2. I’m thinking about taking the leap too! 🙂 may I ask where you got your TEFL certification, and how intensive it was? just a little concerned that I may be a bit like a fish out of water as someone with no formal teaching experience otherwise.
    thanks for sharing your travels with us!


    • Hi Sade! That’s great to hear! I think the leap is worth it 🙂 I did my TEFL through International TEFL Academy. I also used Greenheart Travel as a recruited because the program was still free and they were great support. I was working full time 50 hours a week and doing the TEFL course on top of it and also had to do 20 in-class hours of teaching. It was pretty intense for the couple months it lasted but completely worth it. It’s also expensive but down the line the money doesn’t matter. If you are thinking of teaching in Korea you will need in-class hours so I highly suggest it! It’s totally do-able! Please feel free to email me with any questions – I’d love to help!!! I have a contact page on my blog. Best of luck with everything!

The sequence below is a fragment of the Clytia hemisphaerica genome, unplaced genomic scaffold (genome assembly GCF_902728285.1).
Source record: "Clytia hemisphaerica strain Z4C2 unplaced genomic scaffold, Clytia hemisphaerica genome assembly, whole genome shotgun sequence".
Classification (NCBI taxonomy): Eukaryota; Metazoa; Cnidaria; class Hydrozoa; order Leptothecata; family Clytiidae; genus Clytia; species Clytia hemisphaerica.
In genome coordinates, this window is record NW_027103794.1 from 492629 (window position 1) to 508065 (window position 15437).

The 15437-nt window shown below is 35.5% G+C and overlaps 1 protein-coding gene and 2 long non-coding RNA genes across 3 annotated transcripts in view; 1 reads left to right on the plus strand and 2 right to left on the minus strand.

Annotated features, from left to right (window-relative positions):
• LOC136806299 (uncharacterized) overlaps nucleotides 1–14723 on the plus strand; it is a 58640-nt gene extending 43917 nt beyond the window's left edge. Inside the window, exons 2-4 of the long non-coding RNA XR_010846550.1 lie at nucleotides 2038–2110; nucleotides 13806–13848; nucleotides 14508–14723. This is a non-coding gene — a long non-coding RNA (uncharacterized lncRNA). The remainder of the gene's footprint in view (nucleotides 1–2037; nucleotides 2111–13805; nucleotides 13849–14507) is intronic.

3. Hello Caroline,

    I’m a South African girl who just applied to teach in South Korea. I am completely OBSESSED with your blog! The packing list was most useful to me as I was worried about not having my favourite things when I get there. It was a great heads up!

    One of my anxieties, should I come there, is the co-teaching. I’m worried about getting along with the co-teacher etc.

    While nothing can really prepare you for the actual experience, your blog does make it a lot less daunting.

    Thank you so much!

    Love and light,


  4. Hello!

    Thank you so much for this blog; I am extremely interested in teaching in Korea once I graduate with an English degree and I’ve been looking to find as much information as I possibly could. This page has helped to make me feel just a little bit less nervous and I thank you for that. I hope you have a fantastic day!

    -Nicole P.